Francis Karam: A lawyer can accomplish more through indirect questioning than confrontational questioning. Creating indirect questions that strategically explore facts in a way that the witness would be willing to answer can be challenging but more rewarding. So, I spend most of my preparation time trying to figure out how to establish facts that, if asked directly, a witness might not answer but would be willing to answer if the questions were posed in an indirect way.
But the reality is that the indirect approach will not work every time. If a witness outright lies or denies a true fact, you have to be prepared to confront that witness with the evidence to impeach them. My goal is to try to minimize those situations and find a way to get the witness to admit the truth without being confrontational.
Lawyer Minds: Why is there such a strong physical component to cross-examination?
Francis Karam: Focus and concentration are physical processes. Although a human can focus while sitting at a desk or in front of a computer without a lot of physical engagement, focus and concentration become much more difficult when standing on your feet in a back and forth question and answer contest in front of a judge and jury. Physical engagement, body awareness, and control are far more essential in that situation. Just ask an actor about that.
Breath is the bridge between body and mind. Breathing and posture are within your conscious control, and by controlling these, you can also indirectly control your emotions and how fluidly and rapidly you think. I have found that regular exercise that concentrates on posture, breathing, strength, and body awareness, prepares me to be physically aware and engaged when I am in the courtroom and questioning a witness.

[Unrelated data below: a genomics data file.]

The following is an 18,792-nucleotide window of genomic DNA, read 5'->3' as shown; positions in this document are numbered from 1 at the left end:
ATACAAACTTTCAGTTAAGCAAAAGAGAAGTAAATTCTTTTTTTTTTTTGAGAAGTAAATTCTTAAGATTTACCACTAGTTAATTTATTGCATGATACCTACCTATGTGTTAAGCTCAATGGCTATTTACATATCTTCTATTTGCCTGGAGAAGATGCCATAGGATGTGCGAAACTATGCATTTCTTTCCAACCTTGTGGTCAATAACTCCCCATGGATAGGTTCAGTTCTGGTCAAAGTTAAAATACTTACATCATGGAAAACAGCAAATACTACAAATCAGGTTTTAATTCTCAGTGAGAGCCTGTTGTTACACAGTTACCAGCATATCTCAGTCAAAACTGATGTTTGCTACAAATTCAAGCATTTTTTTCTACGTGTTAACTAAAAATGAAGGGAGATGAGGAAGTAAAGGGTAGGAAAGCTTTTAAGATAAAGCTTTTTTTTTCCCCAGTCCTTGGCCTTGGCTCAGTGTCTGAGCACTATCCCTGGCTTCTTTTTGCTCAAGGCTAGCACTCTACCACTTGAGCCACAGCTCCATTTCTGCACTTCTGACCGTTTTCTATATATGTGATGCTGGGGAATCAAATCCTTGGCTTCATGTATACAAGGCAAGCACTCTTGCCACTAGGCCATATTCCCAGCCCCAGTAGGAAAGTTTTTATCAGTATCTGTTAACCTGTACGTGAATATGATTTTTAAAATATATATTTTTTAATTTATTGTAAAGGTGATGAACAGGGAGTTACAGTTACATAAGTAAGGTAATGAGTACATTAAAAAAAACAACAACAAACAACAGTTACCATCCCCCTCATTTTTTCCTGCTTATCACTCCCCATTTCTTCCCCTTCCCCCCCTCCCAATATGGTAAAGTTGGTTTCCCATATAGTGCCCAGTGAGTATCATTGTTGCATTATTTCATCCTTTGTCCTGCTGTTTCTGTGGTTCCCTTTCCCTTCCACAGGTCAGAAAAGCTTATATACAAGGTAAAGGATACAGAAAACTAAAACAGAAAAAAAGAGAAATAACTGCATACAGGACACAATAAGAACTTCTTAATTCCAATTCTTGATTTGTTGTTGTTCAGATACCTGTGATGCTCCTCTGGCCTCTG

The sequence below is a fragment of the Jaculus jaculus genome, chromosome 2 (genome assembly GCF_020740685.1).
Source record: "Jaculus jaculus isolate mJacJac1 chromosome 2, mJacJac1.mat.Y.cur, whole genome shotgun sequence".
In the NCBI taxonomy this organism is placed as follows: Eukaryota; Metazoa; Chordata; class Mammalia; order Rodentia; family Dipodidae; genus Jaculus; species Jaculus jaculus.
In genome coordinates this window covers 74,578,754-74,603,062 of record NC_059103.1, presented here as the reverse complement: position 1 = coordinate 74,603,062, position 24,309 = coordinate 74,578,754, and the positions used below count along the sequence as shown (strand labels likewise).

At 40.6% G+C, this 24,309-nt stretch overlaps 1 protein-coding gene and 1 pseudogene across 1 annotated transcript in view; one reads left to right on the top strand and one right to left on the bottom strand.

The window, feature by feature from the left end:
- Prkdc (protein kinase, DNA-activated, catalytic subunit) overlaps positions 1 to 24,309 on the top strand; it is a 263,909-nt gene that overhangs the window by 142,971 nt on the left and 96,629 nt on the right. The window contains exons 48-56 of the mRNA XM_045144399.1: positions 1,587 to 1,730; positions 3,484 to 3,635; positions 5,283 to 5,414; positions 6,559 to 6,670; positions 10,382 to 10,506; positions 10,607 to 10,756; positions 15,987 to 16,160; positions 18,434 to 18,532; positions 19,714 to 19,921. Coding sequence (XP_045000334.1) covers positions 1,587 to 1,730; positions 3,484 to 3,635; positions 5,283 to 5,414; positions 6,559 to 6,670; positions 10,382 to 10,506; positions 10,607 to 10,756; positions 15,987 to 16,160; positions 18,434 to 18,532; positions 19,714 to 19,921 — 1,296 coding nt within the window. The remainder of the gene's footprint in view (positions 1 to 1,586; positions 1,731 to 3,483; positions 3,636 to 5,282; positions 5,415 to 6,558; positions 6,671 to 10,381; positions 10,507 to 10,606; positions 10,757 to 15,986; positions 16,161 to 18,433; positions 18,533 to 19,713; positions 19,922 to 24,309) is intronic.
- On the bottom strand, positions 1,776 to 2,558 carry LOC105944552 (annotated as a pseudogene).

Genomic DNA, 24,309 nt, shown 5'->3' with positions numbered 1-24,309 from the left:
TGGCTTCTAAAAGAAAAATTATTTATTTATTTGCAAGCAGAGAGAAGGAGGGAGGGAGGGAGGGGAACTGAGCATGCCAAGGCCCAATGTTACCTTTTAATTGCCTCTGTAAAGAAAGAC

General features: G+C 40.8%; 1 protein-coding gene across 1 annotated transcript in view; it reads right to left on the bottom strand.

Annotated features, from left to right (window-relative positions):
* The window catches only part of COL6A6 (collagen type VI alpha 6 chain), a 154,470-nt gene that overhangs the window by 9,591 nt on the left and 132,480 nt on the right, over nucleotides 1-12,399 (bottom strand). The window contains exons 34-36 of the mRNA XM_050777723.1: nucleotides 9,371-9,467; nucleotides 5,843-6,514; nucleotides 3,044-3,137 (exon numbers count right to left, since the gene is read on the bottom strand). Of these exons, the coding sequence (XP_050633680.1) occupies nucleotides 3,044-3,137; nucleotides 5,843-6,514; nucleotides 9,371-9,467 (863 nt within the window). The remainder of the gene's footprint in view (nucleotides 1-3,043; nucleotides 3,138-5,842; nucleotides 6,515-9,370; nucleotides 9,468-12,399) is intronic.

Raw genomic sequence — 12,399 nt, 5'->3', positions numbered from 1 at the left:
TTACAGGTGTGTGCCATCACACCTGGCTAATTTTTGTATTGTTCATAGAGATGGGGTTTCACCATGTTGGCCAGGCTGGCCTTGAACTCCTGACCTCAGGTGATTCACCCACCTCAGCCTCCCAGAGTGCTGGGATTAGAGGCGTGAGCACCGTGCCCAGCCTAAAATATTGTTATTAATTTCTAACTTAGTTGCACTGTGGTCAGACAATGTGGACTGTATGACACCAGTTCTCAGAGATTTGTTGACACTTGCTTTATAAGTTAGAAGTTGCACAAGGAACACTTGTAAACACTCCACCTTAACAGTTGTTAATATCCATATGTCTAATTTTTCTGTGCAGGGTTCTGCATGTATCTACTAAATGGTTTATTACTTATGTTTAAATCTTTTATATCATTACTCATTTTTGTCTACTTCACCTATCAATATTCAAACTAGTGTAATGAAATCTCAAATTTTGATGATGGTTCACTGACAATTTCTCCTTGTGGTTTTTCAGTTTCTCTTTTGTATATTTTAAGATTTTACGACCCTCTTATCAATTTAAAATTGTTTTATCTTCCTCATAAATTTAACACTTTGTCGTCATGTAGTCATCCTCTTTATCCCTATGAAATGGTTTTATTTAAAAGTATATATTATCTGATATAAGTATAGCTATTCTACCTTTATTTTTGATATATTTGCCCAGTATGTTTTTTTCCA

Lawyer Minds: If you had to sum up The Truth in just a few sentences and how it can help trial attorneys, what would you say?
Francis Karam: What I wanted to do in the book was to look for the elemental principles beneath cross-examination. Although the book has specific advice, more important is the exploration of the basic areas of knowledge behind and underneath cross-examination. The principles are: understanding truth; perceiving and weighing facts; creating a story from these facts; using strategy both in questioning and in story creation; using mind-body awareness to create fluid thinking in a stressful situation; and pursuing a spiral of learning in which you return to each of these principles after more experience. I want to give the reader of the book not instructions but ideas from which they can create their own cross-examinations in any possible case.
Lawyer Minds: What’s the best piece of advice you’d give to someone heading into their first cross-examination?
Francis Karam: Read Irving Younger’s “10 Commandments of Cross-Examination.” Breathe. Relax. Don’t try to do too much, and don’t expect to destroy the witness. Focus short questions, one fact at a time, on those few facts most important to your final argument. If you don’t get the answer you want, move on. When you get your answers, sit down.
Lawyer Minds would like to thank Frank for taking the time to talk about his book and share his insights with our readers!